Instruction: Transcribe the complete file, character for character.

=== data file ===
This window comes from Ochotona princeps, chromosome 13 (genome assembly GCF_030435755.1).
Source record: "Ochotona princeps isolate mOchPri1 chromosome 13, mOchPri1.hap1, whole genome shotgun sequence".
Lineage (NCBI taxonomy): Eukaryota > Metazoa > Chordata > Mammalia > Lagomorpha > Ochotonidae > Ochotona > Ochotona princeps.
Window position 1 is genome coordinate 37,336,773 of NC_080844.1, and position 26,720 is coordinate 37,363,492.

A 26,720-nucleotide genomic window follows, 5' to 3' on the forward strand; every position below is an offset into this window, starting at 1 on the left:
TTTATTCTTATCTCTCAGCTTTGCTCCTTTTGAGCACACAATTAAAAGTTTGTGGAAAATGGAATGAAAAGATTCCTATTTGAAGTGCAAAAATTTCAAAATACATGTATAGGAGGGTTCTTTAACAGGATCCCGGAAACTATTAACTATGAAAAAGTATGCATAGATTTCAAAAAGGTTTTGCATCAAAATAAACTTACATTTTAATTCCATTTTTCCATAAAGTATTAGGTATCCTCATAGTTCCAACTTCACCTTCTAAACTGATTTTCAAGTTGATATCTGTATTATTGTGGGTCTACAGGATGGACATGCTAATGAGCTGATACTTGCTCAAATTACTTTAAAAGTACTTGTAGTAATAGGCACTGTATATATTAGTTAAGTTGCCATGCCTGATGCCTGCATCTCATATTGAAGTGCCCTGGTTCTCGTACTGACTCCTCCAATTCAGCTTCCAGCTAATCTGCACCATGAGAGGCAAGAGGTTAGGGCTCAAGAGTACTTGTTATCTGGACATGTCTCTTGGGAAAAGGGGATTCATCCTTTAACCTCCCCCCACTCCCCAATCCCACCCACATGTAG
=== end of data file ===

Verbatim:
This window comes from Ochotona princeps, chromosome 13 (genome assembly GCF_030435755.1).
Source record: "Ochotona princeps isolate mOchPri1 chromosome 13, mOchPri1.hap1, whole genome shotgun sequence".
Lineage (NCBI taxonomy): Eukaryota > Metazoa > Chordata > Mammalia > Lagomorpha > Ochotonidae > Ochotona > Ochotona princeps.
Window position 1 is genome coordinate 37,336,773 of NC_080844.1, and position 26,720 is coordinate 37,363,492.

A 26,720-nucleotide genomic window follows, 5' to 3' on the forward strand; every position below is an offset into this window, starting at 1 on the left:
TTTATTCTTATCTCTCAGCTTTGCTCCTTTTGAGCACACAATTAAAAGTTTGTGGAAAATGGAATGAAAAGATTCCTATTTGAAGTGCAAAAATTTCAAAATACATGTATAGGAGGGTTCTTTAACAGGATCCCGGAAACTATTAACTATGAAAAAGTATGCATAGATTTCAAAAAGGTTTTGCATCAAAATAAACTTACATTTTAATTCCATTTTTCCATAAAGTATTAGGTATCCTCATAGTTCCAACTTCACCTTCTAAACTGATTTTCAAGTTGATATCTGTATTATTGTGGGTCTACAGGATGGACATGCTAATGAGCTGATACTTGCTCAAATTACTTTAAAAGTACTTGTAGTAATAGGCACTGTATATATTAGTTAAGTTGCCATGCCTGATGCCTGCATCTCATATTGAAGTGCCCTGGTTCTCGTACTGACTCCTCCAATTCAGCTTCCAGCTAATCTGCACCATGAGAGGCAAGAGGTTAGGGCTCAAGAGTACTTGTTATCTGGACATGTCTCTTGGGAAAAGGGGATTCATCCTTTAACCTCCCCCCACTCCCCAATCCCACCCACATGTAG